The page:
A proper understanding of any military establishment is predicated on a sound understanding of the distinctions of its various components, including the relationship of elite units to those of lesser standing. The infantry of Achaemenid Persia has been given increased attention in recent years, especially in my three recent articles on the permanent Achaemenid infantry, these being the 10,000 so-called Immortals and the 1,000 Apple Bearers, the κάρδακες, whom I identified as a kind of general-purpose infantry of indeterminate ethnicity, and (...) the defensive equipment of Achaemenid infantry. In these articles, the Persian cavalry, orasabārain Old Persian, was mentioned in passing, yet a thorough appraisal of elite Achaemenid cavalry is still required. For example, in his overview of Xerxes' army, Barkworth pays particular attention to the elite infantry, but the cavalry is mentioned only in passing, while Shabazi, in his entry on the Achaemenid army orspāda, does not mention elite cavalry at all. In a recent important study, Tuplin looked carefully at the evidence for Achaemenid cavalry and the degree of importance attached to cavalry among the Persians, but only mentioned what might be termed elite cavalry twice – he did not offer any in-depth commentary on their relationship to other cavalry units. (shrink)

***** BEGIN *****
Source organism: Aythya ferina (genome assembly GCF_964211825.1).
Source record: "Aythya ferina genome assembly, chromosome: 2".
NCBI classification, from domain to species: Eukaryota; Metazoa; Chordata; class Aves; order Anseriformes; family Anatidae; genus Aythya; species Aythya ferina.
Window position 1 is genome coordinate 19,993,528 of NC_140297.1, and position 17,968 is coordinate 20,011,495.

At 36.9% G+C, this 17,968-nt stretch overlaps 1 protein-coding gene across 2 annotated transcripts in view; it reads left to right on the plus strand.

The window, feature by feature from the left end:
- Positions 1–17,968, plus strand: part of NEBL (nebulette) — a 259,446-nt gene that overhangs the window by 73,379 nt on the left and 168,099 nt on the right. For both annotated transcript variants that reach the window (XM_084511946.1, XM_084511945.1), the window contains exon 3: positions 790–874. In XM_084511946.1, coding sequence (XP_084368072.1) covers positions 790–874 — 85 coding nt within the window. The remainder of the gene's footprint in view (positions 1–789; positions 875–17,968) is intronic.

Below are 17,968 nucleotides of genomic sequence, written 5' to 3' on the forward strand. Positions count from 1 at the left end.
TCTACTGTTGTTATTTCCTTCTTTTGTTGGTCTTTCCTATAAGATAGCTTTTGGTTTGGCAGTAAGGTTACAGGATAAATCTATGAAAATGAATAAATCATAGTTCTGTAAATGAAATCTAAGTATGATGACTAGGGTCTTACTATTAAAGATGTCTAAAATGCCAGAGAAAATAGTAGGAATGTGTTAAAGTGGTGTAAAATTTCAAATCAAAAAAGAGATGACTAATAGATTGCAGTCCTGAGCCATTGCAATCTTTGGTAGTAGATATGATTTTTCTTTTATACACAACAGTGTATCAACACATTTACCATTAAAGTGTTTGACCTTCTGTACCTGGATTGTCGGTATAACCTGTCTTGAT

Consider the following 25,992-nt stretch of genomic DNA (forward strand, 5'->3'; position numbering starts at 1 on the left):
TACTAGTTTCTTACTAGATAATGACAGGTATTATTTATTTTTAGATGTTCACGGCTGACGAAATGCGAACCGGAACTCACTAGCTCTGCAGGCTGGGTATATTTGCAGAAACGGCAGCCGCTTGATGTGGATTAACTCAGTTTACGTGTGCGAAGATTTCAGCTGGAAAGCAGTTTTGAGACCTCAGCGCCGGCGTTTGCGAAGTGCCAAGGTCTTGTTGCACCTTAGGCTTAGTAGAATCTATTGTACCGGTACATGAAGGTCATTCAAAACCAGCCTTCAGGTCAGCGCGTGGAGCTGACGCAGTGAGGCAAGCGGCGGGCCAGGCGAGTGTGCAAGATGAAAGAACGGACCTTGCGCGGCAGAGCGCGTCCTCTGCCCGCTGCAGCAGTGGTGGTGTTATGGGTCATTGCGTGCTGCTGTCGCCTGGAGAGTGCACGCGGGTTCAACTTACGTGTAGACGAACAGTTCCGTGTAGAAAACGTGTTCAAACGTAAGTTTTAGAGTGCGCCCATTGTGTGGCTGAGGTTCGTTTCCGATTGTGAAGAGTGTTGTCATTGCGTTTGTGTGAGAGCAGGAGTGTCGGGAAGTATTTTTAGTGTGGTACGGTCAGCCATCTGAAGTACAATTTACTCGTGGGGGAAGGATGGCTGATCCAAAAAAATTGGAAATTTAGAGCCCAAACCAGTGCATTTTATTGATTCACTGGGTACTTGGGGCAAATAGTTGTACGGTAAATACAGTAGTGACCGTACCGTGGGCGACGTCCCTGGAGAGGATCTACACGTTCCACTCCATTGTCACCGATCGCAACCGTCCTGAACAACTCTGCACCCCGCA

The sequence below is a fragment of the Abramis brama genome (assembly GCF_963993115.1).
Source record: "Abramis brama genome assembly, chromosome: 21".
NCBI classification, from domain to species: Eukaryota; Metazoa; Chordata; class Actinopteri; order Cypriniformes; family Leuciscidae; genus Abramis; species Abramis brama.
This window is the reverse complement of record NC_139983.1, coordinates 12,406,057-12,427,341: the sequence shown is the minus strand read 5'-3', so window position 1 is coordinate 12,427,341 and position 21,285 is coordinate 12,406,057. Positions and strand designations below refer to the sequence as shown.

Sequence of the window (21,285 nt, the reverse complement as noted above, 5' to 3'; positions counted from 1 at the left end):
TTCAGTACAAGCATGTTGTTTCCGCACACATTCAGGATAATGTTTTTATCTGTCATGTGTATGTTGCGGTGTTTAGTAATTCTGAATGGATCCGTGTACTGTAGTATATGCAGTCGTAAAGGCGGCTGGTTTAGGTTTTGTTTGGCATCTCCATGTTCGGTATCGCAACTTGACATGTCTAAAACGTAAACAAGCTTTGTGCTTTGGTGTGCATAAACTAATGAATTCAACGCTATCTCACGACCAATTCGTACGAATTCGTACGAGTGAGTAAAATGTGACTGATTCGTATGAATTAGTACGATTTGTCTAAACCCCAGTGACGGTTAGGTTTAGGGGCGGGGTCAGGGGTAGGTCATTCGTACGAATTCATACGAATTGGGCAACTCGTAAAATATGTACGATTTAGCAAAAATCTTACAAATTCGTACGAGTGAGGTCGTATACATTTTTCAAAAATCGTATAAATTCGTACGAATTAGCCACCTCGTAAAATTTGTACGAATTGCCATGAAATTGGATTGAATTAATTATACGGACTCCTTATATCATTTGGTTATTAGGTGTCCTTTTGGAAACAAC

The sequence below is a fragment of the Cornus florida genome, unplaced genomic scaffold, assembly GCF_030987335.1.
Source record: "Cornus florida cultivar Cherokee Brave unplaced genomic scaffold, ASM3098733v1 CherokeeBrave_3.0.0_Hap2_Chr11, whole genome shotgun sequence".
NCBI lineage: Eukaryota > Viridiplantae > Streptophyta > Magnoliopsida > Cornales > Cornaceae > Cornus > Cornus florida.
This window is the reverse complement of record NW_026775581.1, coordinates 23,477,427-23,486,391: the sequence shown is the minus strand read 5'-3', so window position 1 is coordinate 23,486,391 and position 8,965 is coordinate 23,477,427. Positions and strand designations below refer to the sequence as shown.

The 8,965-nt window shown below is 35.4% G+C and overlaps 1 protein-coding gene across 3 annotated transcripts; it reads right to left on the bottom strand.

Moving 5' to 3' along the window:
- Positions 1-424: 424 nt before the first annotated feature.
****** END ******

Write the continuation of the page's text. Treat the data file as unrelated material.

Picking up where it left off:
[David Charles] Aristotle, it appears, sometimes identifies well-being (eudaimonia) with one activity (intellectual contemplation), sometimes with several, including ethical virtue. I argue that this appearance is misleading. In the Nicomachean Ethics, intellectual contemplation is the central case of human well-being, but is not identical with it. Ethically virtuous activity is included in human well-being because it is an analogue of intellectual contemplation. This structure allows Aristotle to hold that while ethically virtuous activity is valuable in its own right, the (...) best life available for humans is centred around, but not wholly constituted by, intellectual contemplation. /// [Dominic Scott] In Nicomachean Ethics X 7-8, Aristotle distinguishes two kinds of eudaimonia, primary and secondary. The first corresponds to contemplation, the second to activity in accordance with moral virtue and practical reason. My task in this paper is to elucidate this distinction. Like Charles, I interpret it as one between paradigm and derivative cases; unlike him, I explain it in terms of similarity, not analogy. Furthermore, once the underlying nature of the distinction is understood, we can reconcile the claim that paradigm eudaimonia consists just in contemplation with a passage in the first book requiring eudaimonia to involve all intrinsic goods. (shrink)